Terrorism charges for Adams resident Alexander Ciccolo
SPRINGFIELD >> A one-time peace activist and son of a Boston Police captain, Alexander Ciccolo, now stands accused of supporting the Islamic State and attempting to use weapons of mass destruction.
A federal grand jury handed down indictments on the new charges Thursday, nearly a year after he accepted a small cache of weapons from an FBI informant cooperating with the Western Massachusetts Joint Terrorism Task Force.
Ciccolo, 23, of Adams, is scheduled to be arraigned on the new charges Thursday in U.S. District Court in Springfield.
After his July 4 arrest, Ciccolo, who also goes by the name Ali Al Amriki, was charged with being a prohibited person in possession of firearms. He also was charged with assault and battery with a dangerous weapon causing bodily injury for allegedly stabbing a nurse in the head with a pencil at the Franklin County House of Correction.
The indictment handed down Thursday is the first that alleges Ciccolo was plotting a terrorist attack.
The plan, which evolved during subsequent conversations with the informant, investigators said, included setting off improvised explosive devices including pressure cookers filled with black powder, nails, ball bearings and glass.
Prior to his arrest, Ciccolo purchased a pressure cooker, similar to those used in the Boston Marathon bombings, according to court files.
He allegedly said he intended to execute college students and broadcast their deaths on the Internet.
Ciccolo said Muslim students would be spared during his assault, allowing them to stay, leave or assist if they wished to, according to court documents.
He ordered four weapons from the informant — a Colt AR-15 rifle, a Sig Arm SG550 rifle, a 9mm Glock 17 handgun and a 10mm Glock 20 handgun — and took possession of them July 4 in Adams.
He was arrested almost immediately after receiving them.
In an interview with authorities after his arrest, Ciccolo is seen telling the interviewer that the Islamic State has been doing good work and people who welcome the Islamic State are living well as a result.
"You don't hear about that in the news," Ciccolo says.
When asked about the violent nature of Islamic State takeovers and persecution of other lands and people, Ciccolo tells the interviewer: "I don't find this unjust, because Allah has commanded it ... Allah's law is most high ... There can be nothing else."
About nine minutes of that interview was played in court to support the government's argument that Ciccolo should be held in pretrial detention.
During a search of Ciccolo's apartment, investigators recovered items believed to be partially constructed Molotov cocktails. Those items contained what appeared to be shredded Styrofoam soaking in motor oil.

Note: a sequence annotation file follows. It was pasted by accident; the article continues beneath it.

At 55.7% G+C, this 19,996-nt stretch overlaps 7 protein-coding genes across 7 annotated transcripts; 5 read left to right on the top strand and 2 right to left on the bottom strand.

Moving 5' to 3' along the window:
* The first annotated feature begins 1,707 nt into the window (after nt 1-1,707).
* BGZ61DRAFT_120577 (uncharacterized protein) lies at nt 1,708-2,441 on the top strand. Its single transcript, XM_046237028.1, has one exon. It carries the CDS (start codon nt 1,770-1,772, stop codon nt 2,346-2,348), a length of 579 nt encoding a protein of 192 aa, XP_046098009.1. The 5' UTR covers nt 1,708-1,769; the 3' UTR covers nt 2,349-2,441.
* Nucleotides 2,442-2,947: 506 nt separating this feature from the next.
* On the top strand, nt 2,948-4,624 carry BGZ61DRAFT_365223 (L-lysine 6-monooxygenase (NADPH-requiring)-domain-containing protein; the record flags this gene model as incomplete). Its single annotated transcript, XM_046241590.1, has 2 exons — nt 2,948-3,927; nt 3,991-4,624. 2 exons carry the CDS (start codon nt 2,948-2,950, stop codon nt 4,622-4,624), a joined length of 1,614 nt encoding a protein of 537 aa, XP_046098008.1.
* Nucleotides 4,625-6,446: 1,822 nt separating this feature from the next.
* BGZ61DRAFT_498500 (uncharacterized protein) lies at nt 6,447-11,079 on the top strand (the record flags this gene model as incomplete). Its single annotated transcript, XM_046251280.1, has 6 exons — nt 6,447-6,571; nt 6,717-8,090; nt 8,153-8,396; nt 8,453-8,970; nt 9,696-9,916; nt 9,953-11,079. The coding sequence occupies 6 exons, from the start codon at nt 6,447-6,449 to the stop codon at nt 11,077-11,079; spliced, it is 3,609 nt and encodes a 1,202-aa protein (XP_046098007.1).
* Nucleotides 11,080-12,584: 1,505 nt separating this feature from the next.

Ciccolo allegedly said that mixture would cause the resulting fire to stick to people's skin and be harder to extinguish.
His attorney, David Hoose, of Northampton, previously had said he expected new charges would be forthcoming, but he also lamented the gait of the case, calling it, "somewhat of a snail's pace."
A voicemail message left for Hoose Thursday afternoon was not returned by press time.
Ciccolo participated in a 2012 peace walk around Lake Ontario, organized by the Grafton Peace Pagoda in Petersburgh, N.Y.
By spring of 2013, Ciccolo had become "obsessed" with Islam, according to his father, Boston Police Capt. Robert Ciccolo.
In fall 2014, the senior Ciccolo alerted authorities to his son's stated desire to go overseas to fight on behalf of the Islamic State.
Ciccolo also came to the attention of the Anti-Defamation League in 2014, prompting the group to begin monitoring of his Facebook accounts.
The group said the posts reflected anti-Israeli, anti-American and anti-Semitic sentiments.
In a Dec. 3 post, Ciccolo mocked U.S. and Israeli foreign policy, which he said, resulted in providing the Islamic State with, "some of the best weapons in the world."
"Maybe the Israelis ... will be the cause of their own destruction. As will America," part of the post reads. "They will suffer severe Hellfire and find themselves tortured souls."
Part of a Dec. 22, post referred to Adolf Hitler. Ciccolo described himself "dressed in an SS uniform" inspecting children in a school when he "saw Hitler and his face was so bright and beautiful."
In another post, Ciccolo described dreams of moving a caravan of Muslims across the desert and stealing weapons from the trunk of a police car to carry out some type of plan.
"Allah has apparently decided to speak quite clearly to me," he wrote.
Among the pieces of evidence the government has collected in the case are phone calls and mail Ciccolo allegedly has sent and received while in custody and comments posted online from his Wordpress account, according to court filings.
Ciccolo faces life in prison on the weapons of mass destruction charge and up to 20 years on the charge of providing material support to a foreign terrorist organization.
He has been held at the Donald W. Wyatt Detention Facility in Rhode Island while awaiting trial.
Contact Bob Dunn at 413-496-6249.
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